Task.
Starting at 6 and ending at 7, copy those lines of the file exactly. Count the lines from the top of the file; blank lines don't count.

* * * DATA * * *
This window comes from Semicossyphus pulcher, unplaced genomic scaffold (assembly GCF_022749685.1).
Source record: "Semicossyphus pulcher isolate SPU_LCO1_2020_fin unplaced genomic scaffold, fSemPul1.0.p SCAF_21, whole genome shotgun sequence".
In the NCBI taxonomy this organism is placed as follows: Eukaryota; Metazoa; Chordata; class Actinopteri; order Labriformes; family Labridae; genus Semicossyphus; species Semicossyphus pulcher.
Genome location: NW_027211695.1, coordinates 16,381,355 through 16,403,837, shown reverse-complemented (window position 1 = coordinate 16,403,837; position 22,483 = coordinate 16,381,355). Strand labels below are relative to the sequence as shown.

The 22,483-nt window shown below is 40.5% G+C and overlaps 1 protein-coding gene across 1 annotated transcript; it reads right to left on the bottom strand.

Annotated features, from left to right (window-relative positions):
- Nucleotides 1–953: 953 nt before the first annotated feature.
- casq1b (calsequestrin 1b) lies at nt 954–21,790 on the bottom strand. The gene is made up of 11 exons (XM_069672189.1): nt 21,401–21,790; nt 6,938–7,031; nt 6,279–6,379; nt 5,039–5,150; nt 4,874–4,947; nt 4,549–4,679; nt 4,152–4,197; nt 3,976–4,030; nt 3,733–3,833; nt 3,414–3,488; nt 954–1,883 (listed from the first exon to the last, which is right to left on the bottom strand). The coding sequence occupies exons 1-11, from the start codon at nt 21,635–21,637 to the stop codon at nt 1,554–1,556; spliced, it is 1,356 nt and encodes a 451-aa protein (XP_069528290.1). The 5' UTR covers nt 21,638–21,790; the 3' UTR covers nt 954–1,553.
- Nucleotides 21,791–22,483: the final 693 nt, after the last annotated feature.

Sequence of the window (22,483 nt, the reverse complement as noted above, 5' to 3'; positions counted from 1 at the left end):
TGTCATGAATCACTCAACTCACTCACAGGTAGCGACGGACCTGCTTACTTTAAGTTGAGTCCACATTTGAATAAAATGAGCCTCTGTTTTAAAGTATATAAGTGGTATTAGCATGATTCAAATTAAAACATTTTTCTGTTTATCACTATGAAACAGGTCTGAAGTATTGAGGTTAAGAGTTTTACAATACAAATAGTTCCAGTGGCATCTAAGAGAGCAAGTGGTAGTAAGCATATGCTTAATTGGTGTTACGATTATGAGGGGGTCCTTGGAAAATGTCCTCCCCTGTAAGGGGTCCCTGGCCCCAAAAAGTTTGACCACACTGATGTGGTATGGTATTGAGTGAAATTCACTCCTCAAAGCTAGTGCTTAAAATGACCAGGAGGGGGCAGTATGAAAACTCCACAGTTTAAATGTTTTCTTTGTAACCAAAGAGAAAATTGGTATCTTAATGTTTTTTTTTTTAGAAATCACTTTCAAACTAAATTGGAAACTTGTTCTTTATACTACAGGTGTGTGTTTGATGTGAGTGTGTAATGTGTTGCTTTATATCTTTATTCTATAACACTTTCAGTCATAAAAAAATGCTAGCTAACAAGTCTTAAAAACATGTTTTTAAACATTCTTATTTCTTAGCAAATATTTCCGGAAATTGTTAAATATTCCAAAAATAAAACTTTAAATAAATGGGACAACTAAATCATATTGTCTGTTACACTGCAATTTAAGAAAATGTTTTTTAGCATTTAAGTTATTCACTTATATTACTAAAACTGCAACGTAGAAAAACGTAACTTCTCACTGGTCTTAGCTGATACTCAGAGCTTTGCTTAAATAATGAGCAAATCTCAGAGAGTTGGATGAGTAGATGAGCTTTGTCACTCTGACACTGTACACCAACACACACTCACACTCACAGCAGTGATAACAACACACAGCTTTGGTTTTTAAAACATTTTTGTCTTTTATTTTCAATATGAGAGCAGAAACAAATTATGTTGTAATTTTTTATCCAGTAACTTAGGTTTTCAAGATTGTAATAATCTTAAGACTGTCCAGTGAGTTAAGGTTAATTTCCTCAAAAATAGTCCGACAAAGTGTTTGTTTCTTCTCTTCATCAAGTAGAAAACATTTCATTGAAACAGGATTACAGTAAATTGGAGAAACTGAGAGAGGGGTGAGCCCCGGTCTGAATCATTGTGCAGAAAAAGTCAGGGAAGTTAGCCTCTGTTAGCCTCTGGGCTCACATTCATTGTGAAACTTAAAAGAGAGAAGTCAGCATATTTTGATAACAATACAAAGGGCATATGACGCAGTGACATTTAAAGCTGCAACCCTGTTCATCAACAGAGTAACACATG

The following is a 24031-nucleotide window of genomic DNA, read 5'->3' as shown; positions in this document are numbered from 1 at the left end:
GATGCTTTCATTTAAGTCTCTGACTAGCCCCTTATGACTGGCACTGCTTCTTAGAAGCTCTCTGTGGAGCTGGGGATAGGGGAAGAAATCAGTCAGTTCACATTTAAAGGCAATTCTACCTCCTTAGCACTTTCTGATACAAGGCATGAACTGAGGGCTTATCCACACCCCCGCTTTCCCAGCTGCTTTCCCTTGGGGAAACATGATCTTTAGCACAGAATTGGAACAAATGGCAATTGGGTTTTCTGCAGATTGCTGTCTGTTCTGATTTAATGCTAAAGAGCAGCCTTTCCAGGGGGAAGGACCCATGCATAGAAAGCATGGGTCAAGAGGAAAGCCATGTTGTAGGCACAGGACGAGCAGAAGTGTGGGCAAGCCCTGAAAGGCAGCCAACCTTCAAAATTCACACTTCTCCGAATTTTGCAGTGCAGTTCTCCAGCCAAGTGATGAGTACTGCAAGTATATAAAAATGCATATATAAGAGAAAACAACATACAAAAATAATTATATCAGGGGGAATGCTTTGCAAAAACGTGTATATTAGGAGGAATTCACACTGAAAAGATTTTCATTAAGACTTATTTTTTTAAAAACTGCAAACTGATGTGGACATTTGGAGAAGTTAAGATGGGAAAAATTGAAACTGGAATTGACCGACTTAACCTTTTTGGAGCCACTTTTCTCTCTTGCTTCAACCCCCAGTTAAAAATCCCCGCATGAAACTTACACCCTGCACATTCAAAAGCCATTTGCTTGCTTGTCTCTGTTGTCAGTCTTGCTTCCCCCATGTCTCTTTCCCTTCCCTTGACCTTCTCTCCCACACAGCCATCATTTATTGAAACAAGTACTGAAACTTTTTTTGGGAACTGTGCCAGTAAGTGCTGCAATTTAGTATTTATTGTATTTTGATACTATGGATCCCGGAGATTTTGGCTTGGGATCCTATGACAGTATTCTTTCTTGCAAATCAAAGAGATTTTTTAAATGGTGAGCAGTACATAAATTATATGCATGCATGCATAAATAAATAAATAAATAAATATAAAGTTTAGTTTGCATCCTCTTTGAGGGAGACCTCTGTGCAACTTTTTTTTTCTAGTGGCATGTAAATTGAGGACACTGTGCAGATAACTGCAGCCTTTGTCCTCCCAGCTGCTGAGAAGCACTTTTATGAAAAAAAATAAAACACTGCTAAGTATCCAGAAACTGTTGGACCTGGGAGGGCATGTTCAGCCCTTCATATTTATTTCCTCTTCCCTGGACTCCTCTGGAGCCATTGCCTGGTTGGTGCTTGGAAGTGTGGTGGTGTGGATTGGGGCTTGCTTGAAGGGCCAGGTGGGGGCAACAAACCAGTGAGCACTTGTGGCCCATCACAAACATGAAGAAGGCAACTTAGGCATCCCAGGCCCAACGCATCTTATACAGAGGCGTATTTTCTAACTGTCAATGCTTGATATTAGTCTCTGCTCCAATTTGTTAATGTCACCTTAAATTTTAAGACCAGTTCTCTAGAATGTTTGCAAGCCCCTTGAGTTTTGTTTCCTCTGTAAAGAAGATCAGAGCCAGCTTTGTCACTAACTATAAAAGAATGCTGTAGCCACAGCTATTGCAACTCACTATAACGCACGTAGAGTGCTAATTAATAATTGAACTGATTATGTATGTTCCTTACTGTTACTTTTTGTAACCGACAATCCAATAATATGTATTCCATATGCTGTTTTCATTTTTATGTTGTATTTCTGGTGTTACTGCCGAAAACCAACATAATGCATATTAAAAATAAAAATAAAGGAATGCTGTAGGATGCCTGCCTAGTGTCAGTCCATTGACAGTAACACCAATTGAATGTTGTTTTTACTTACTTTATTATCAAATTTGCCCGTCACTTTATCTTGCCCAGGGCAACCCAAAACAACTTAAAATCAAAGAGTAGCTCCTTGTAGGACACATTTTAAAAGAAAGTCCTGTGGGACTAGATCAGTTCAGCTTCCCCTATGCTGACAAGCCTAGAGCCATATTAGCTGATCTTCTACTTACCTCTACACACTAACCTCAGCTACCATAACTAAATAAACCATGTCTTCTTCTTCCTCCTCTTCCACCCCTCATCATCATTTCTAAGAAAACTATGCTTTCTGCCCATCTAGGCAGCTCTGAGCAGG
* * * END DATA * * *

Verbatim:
Annotated features, from left to right (window-relative positions):
- Nucleotides 1–953: 953 nt before the first annotated feature.